Artists develop unique ways to showcase work during pandemic

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DRIVE-THRU ART Photographer Marisa Duran (left) and Jennifer Laine of the San Benito County Arts Council prepare for the debut of "Compassion and Courage: Our Frontline." Submitted photo

With Covid-19 changing how everything is done, everyone has to find ways to “get creative” in order to do activities that were once taken for granted.

That might include ordering dinner from a local restaurant and picking it up outside its doors. For office employees, no longer sitting desks apart, they now connect through video conferencing apps. The closure of bars has even forced the creation of virtual happy hours.

Thankfully for artists, getting creative is what they live for, and they have jumped to the task over the past couple of months.

Terms such as “drive-thru” and “virtual” have experienced a resurgence as of late. And this describes exactly what many artists are doing nowadays.

Gallery 1202 in downtown Gilroy, for instance, temporarily shuttered its doors in March once Santa Clara County’s shelter-in-place order went into effect. But that hasn’t stopped the art from being enjoyed by the public.

Director Emily McEwan-Upright said the gallery has been posting its exhibits online, where viewers can scroll through the work at their own pace and at any time of the day or night.

“The online exhibit response has been good for the reach we currently have, and our resources,” she said. “Since we are a smaller, newer gallery, we have not set up virtual tours of the exhibitions. However, we posted videos of the current exhibition that is up, and have gotten some great feedback and have sold a couple of pieces to out-of-state collectors.”

McEwan-Upright said internet sales have increased, as have the frequency of the gallery’s newsletters, which share news about what its artists have been doing.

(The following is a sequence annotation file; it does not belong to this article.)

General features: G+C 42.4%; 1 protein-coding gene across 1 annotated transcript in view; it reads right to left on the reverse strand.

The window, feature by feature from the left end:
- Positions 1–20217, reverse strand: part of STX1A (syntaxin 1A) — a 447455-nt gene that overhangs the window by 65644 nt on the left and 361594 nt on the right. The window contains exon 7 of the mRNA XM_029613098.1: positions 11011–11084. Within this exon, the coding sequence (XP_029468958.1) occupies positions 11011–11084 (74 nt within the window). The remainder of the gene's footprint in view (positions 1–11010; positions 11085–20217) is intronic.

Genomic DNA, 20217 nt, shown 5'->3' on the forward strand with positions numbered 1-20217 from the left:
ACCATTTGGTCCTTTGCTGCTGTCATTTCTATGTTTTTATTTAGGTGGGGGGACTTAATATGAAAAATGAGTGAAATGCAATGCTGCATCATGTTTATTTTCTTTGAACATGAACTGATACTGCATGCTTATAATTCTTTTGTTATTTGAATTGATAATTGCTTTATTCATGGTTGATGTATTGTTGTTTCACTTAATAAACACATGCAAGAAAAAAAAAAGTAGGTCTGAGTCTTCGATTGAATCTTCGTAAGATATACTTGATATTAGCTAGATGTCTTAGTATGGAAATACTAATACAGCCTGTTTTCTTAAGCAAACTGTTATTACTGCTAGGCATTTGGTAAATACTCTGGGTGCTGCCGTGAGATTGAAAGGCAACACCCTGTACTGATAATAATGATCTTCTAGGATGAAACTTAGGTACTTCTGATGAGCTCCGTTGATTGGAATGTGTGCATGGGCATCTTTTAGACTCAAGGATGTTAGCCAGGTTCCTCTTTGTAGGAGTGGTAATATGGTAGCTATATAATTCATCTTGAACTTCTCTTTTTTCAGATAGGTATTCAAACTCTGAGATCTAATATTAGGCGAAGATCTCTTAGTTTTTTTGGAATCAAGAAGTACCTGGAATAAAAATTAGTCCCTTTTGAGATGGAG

Artist Amy Smith of Los Angeles, for instance, is participating in Artshare LA, where artists decorate shuttered storefronts. Natalie Ciccoricco has created a series of work from things she has found on outside adventures with her toddler.

“Many of our artists at Gallery 1202 are coping by producing a lot of work or working in the community to uplift during the pandemic,” McEwan-Upright said.

McEwan-Upright herself, meanwhile, has had more time to dedicate to her own artwork, thanks to her family’s move into a new house, where she has a studio for the first time in three years.

Gallery 1202 plans to reopen in June, McEwan-Upright said. While special events will be postponed to 2021, operations at the gallery, being a low-traffic destination, will likely not change much, she added.

She said the gallery will be evaluating the demand for live performances in the future.

“We have the ability to do seating six feet apart, but I’m not sure how comfortable the locals will be with attending something like this,” McEwan-Upright said. “As always, we as a business have to make sure it is financially feasible with the lower capacity to even host something like this. The art will not stop, though. We have a full line up of great shows through the summer and fall, including a solo show of local artist, Whitney Pintello, who has been working on a new series during the quarantine.”